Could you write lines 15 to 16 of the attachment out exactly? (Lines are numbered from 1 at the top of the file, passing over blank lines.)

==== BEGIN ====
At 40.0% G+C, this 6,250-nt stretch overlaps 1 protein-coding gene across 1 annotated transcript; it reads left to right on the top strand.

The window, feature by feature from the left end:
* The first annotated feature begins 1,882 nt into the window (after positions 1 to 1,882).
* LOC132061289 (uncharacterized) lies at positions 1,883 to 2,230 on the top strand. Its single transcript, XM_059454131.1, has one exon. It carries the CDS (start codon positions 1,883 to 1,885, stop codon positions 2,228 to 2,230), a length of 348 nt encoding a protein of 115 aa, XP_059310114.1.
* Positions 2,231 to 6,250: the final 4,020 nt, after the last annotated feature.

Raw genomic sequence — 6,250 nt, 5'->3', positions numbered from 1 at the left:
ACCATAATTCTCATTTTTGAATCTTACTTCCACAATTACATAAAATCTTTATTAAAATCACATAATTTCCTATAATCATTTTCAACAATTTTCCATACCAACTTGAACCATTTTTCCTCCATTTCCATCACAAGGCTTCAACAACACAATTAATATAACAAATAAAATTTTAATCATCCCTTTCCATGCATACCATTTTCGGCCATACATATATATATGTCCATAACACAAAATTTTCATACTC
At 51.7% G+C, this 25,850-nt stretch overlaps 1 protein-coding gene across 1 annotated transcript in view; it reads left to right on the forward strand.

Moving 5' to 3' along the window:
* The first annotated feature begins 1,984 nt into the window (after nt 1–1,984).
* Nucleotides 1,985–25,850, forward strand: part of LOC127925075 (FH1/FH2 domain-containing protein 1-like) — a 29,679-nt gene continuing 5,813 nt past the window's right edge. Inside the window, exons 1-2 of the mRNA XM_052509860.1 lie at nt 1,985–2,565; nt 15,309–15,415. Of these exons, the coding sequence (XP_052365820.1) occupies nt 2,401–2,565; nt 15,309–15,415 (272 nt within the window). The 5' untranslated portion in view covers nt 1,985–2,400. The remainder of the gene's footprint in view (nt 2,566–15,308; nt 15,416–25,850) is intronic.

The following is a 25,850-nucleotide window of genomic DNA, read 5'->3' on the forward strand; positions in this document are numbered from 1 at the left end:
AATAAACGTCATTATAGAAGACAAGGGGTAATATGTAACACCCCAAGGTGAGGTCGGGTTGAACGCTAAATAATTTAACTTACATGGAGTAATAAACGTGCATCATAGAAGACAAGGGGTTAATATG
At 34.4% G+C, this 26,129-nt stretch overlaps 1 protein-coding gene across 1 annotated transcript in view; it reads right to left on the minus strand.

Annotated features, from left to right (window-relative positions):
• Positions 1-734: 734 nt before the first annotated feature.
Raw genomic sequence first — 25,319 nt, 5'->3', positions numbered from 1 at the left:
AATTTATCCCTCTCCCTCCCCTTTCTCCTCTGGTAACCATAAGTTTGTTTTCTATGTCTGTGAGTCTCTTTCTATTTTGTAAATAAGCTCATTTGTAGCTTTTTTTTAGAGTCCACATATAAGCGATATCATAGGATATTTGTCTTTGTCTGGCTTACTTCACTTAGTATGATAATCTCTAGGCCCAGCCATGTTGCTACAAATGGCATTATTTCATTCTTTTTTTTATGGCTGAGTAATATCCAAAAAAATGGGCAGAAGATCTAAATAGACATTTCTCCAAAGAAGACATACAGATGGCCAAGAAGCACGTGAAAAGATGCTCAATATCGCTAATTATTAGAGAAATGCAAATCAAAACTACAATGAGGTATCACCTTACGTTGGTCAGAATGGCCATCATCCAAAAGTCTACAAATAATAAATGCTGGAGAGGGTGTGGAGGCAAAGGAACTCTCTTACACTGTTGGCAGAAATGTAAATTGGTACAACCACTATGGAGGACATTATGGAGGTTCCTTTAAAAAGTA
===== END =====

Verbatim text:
Annotated features, from left to right (window-relative positions):
• Positions 1-734: 734 nt before the first annotated feature.